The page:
Poet to direct ‘Cadaver, Speak’ reading in collaboration between schools of liberal arts, medicine

"Cadaver, Speak" cover

“Cadaver, Speak” cover

Poet Marianne Boruch will direct a readers’ theater performance of her latest poetry collection, “Cadaver, Speak,” at 7:30 p.m. Thursday, Oct. 30, in the Emerson Hall Anatomy Lecture Hall, 545 Barnhill Drive.

“Cadaver, Speak” is Boruch’s eighth collection of poetry. The collection is centered on a sequence of 30 poems — narrated by a 99-year-old woman who is dissected as part of an anatomy class — that explore issues of life and death, knowledge and bodies. Six students from the IU School of Medicine and five students from the IU School of Liberal Arts at IUPUI will read segments of “Cadaver, Speak” with Boruch.

“Marianne Boruch gets us to confront the most intimate details of our lives in a language that is both talky and imagistically rich,” says Karen Kovacik, professor of English at IUPUI and former Indiana Poet Laureate. “Thanks to the wily narrator of this poem, the human body becomes a site of wonder.”

The reading, free and open to the public, is part of the 2014 Rufus & Louise Reiberg Reading Series at IUPUI.

Boruch will also talk about the poem on WFYI’s “Sound Medicine” at 2 p.m. Oct. 26.

Boruch, who teaches creative writing at Purdue University, has published in The New Yorker magazine and was anthologized in the 1997 and 2009 editions of “The Best American Poetry.” She has been awarded fellowships from the Guggenheim Foundation and the National Endowment for the Arts, and she was a Fulbright/visiting professor at the University of Edinburgh, Scotland, in 2012. In 2013, she received the prestigious Kingsley Tufts Poetry Award for her previous collection, “The Book of Hours.” She also completed a residency at the Rockefeller Foundation’s Bellagio Center.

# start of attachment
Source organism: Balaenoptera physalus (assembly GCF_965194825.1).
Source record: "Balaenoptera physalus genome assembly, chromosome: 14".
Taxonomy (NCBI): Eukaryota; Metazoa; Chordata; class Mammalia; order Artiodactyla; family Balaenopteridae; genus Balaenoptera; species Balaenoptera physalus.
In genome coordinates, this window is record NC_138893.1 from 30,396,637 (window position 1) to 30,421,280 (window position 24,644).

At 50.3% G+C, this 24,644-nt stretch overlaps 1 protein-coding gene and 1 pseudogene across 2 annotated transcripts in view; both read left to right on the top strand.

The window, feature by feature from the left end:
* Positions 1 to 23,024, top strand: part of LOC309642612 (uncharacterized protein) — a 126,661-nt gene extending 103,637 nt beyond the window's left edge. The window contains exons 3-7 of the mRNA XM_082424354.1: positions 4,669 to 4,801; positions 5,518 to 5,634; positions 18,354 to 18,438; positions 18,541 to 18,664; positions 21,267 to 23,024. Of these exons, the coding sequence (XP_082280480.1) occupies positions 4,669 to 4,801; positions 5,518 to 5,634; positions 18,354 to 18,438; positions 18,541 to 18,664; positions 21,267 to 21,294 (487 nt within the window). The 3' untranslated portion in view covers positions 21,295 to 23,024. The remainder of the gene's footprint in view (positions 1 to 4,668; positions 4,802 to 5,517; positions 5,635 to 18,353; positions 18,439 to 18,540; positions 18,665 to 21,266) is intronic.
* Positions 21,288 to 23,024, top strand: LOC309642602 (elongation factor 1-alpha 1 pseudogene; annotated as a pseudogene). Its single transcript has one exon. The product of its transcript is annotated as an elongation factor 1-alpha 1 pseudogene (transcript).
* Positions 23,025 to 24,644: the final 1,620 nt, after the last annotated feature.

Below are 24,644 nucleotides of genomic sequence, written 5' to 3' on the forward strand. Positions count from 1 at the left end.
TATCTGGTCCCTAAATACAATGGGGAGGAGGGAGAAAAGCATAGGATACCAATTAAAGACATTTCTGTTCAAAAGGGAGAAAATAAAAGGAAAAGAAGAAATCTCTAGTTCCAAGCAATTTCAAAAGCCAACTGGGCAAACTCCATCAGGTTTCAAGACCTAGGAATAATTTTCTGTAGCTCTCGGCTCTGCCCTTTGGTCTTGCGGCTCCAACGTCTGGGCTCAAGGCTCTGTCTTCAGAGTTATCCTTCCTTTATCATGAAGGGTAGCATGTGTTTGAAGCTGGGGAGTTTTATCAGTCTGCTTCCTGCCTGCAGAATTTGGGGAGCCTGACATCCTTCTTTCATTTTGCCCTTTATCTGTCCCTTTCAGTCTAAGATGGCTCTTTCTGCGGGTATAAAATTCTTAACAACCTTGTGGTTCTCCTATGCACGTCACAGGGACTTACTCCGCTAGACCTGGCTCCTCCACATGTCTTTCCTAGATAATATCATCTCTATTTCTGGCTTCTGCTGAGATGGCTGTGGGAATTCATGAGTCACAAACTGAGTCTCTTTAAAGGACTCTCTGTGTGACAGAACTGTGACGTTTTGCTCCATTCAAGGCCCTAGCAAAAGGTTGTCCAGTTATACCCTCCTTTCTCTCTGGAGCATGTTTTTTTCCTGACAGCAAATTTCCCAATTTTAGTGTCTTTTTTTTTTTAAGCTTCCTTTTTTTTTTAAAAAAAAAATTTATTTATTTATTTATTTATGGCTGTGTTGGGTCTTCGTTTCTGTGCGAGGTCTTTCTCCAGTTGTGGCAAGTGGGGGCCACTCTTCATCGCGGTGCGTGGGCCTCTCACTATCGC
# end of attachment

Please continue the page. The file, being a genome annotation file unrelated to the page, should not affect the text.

Emily Beckman, assistant clinical professor in the medical humanities and health studies program and adjunct assistant professor in the Department of Medicine, said the reading will be especially beneficial to first-year medical students.

“Students need to realize that the body on which they are working used to belong to a living, breathing human being with a story,” she said. “Boruch’s poem aims to not only tell that story, but encourages us to consider the individual, unique stories of all who are seeking healing.”

The Rufus & Louise Reiberg Series is sponsored by the Department of English in the IU School of Liberal Arts at IUPUI. Founded in 1997 in honor of former IUPUI Department of English chair and Professor Emeritus Rufus Reiberg and his wife, Louise, the annual Reiberg Reading Series brings nationally and regionally known writers to the IUPUI campus to present their work. The Rufus & Louise Reiberg Series is also made possible by the generous support of the Reiberg Family; the Office of the Vice Chancellor for Research; the Office of Academic Affairs; University College; and University Library.

The Oct. 30 reading is co-sponsored by the Department of Anatomy and Cell Biology in the IU School of Medicine and the Medical Humanities and Health Studies Program in the School of Liberal Arts IUPUI as well as the IUPUI Arts and Humanities Institute. The event was made possible by a grant from Indiana Humanities in cooperation with the National Endowment for the Humanities.

Visitor parking is available for a fee in the Riley Hospital outpatient parking garage, 575 Riley Hospital Drive; the University Hospital garage, 600 University Blvd.; and the Vermont Street garage, 1004 W. Vermont St.

RSVPs are requested to medhum@iupui.edu or 317-278-1669.

 

Award-winning poets and novelist headline Fall 2014 Reiberg Reading Series

INDIANAPOLIS — The Fall 2014 Rufus & Louise Reiberg Reading Series at Indiana University-Purdue University Indianapolis features poets Marcus Wicker and Marianne Boruch and novelist Randa Jarrar.

The Department of English in the IU School of Liberal Arts at IUPUI is the series sponsor. All events, which take place at various locations on the IUPUI campus, are free and open to the public.

MarcusWicker

Marcus Wicker

The series kicks off with poet Marcus Wicker at 7:30 p.m. on Thursday, Oct. 9 in the IUPUI University Library Lilly Auditorium, 755 W. Michigan St. This event is co-sponsored by the O­ffice for Academic Affairs at IUPUI.

D.A. Powell selected Wicker’s poetry collection, “Maybe the Saddest Thing” (Harper Perennial), for the National Poetry Series. Wicker received a 2011 Ruth Lilly Fellowship and his work has appeared in American Poetry Review and many other magazines. Wicker is an assistant professor of English at the University of Southern Indiana.